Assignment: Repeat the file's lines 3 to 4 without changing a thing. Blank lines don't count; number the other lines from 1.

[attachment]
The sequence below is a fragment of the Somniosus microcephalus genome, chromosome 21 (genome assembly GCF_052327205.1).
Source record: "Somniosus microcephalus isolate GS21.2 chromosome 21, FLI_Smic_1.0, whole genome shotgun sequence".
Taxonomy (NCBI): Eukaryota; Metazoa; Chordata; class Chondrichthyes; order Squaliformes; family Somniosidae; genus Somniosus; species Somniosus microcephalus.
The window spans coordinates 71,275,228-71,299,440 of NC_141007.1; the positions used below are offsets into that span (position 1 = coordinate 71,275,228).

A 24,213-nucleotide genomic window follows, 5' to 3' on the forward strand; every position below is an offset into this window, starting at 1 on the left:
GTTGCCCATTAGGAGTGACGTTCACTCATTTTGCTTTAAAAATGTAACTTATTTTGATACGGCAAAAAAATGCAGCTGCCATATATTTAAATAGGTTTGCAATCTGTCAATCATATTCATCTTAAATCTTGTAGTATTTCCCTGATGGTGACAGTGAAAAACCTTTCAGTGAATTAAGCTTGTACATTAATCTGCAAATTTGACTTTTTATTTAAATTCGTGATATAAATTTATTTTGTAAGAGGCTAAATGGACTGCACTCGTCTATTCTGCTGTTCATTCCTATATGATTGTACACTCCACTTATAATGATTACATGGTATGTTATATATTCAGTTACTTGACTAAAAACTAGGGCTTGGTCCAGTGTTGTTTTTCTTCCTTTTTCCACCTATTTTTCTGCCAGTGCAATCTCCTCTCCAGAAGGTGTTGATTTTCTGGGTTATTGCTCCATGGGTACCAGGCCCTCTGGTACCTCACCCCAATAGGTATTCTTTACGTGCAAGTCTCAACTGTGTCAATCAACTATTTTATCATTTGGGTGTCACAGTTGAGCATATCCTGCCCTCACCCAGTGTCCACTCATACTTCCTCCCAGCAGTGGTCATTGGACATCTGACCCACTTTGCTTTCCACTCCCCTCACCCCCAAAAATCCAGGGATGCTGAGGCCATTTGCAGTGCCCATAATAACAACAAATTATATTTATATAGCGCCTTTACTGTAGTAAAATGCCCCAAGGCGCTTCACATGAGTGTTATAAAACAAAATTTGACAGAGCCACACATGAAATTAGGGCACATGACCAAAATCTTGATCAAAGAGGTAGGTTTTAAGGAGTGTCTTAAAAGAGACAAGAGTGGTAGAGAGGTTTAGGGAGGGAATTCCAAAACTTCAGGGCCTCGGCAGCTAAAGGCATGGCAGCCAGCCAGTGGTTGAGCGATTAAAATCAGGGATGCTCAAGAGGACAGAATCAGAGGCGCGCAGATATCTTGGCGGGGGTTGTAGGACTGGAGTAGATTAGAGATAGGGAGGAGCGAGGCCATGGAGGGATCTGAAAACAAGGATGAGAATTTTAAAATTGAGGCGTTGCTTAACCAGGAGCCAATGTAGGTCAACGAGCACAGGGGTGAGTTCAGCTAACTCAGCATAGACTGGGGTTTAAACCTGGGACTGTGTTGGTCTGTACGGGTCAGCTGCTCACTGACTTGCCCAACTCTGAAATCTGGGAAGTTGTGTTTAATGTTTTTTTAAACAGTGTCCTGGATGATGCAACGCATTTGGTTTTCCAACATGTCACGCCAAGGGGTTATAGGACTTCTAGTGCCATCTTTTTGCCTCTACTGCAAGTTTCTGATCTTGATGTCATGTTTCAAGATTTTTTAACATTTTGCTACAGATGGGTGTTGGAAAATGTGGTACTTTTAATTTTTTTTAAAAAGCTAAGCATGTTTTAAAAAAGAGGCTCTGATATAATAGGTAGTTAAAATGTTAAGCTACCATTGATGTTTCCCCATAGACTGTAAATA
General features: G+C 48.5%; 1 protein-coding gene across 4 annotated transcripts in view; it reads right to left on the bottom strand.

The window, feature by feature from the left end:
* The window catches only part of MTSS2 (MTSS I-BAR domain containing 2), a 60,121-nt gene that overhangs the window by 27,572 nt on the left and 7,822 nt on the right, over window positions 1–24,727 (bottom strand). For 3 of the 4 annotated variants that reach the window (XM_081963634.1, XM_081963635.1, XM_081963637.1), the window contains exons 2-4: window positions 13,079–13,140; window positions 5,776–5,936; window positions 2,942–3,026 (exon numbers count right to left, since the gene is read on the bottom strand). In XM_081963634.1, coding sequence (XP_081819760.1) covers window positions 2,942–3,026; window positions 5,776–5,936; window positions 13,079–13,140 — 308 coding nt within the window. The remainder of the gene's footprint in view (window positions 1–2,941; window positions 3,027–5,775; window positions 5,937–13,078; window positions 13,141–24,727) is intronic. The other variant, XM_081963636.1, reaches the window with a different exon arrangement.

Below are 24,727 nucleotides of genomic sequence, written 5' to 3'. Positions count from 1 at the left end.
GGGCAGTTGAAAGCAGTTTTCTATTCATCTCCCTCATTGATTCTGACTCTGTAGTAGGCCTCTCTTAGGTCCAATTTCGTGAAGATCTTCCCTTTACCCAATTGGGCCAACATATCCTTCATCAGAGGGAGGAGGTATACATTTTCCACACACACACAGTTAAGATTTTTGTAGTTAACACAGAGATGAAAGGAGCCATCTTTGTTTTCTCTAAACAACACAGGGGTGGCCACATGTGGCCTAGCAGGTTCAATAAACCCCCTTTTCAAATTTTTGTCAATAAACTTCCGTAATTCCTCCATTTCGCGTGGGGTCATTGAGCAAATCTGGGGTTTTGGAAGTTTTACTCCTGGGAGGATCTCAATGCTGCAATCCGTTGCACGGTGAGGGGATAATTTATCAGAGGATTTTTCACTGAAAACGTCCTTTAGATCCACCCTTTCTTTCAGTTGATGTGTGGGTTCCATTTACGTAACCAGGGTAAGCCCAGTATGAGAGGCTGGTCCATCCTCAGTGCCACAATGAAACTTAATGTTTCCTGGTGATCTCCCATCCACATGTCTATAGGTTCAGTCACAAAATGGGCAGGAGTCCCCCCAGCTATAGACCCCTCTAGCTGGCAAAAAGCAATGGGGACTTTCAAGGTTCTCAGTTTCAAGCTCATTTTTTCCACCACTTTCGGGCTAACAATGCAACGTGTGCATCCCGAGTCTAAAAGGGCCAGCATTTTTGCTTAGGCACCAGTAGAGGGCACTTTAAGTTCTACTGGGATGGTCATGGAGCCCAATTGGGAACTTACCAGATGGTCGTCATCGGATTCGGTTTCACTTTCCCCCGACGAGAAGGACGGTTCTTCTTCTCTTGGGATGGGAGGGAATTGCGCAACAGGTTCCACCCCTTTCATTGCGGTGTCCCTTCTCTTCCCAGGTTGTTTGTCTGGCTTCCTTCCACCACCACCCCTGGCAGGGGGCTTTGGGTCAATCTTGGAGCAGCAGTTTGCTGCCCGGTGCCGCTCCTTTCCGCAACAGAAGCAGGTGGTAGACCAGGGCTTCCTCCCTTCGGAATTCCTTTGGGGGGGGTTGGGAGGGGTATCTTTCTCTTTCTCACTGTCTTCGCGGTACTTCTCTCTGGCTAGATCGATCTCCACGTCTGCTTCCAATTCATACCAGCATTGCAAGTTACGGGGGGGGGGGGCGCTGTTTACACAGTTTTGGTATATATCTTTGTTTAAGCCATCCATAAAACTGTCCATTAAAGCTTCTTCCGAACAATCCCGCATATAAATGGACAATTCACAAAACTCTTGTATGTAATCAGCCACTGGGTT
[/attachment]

Taxonomy (NCBI): Eukaryota; Metazoa; Chordata; class Chondrichthyes; order Squaliformes; family Somniosidae; genus Somniosus; species Somniosus microcephalus.
The window spans coordinates 71,275,228-71,299,440 of NC_141007.1; the positions used below are offsets into that span (position 1 = coordinate 71,275,228).